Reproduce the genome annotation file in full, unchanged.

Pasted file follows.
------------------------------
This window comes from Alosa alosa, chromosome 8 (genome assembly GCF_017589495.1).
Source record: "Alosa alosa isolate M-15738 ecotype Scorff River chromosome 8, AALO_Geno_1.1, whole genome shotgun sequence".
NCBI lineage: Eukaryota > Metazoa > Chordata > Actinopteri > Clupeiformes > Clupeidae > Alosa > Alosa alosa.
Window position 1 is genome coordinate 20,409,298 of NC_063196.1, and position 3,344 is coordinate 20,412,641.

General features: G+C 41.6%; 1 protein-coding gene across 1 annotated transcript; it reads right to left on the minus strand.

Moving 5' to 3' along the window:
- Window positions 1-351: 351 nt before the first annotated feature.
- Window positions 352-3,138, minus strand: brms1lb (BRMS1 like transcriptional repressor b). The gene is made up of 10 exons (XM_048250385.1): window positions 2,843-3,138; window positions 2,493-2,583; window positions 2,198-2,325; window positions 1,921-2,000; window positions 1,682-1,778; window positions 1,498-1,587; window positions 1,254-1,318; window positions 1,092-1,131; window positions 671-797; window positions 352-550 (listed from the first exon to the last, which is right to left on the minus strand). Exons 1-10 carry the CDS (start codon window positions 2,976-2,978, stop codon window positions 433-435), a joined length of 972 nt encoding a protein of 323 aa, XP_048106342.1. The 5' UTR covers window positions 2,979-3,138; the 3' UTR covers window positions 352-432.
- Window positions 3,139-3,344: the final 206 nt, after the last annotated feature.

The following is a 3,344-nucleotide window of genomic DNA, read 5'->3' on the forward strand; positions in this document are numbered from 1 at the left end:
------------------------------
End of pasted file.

This window comes from Alosa alosa, chromosome 8 (genome assembly GCF_017589495.1).
Source record: "Alosa alosa isolate M-15738 ecotype Scorff River chromosome 8, AALO_Geno_1.1, whole genome shotgun sequence".
NCBI lineage: Eukaryota > Metazoa > Chordata > Actinopteri > Clupeiformes > Clupeidae > Alosa > Alosa alosa.
Window position 1 is genome coordinate 20,409,298 of NC_063196.1, and position 3,344 is coordinate 20,412,641.

General features: G+C 41.6%; 1 protein-coding gene across 1 annotated transcript; it reads right to left on the minus strand.

Moving 5' to 3' along the window:
- Window positions 1-351: 351 nt before the first annotated feature.
- Window positions 352-3,138, minus strand: brms1lb (BRMS1 like transcriptional repressor b). The gene is made up of 10 exons (XM_048250385.1): window positions 2,843-3,138; window positions 2,493-2,583; window positions 2,198-2,325; window positions 1,921-2,000; window positions 1,682-1,778; window positions 1,498-1,587; window positions 1,254-1,318; window positions 1,092-1,131; window positions 671-797; window positions 352-550 (listed from the first exon to the last, which is right to left on the minus strand). Exons 1-10 carry the CDS (start codon window positions 2,976-2,978, stop codon window positions 433-435), a joined length of 972 nt encoding a protein of 323 aa, XP_048106342.1. The 5' UTR covers window positions 2,979-3,138; the 3' UTR covers window positions 352-432.
- Window positions 3,139-3,344: the final 206 nt, after the last annotated feature.

The following is a 3,344-nucleotide window of genomic DNA, read 5'->3' on the forward strand; positions in this document are numbered from 1 at the left end: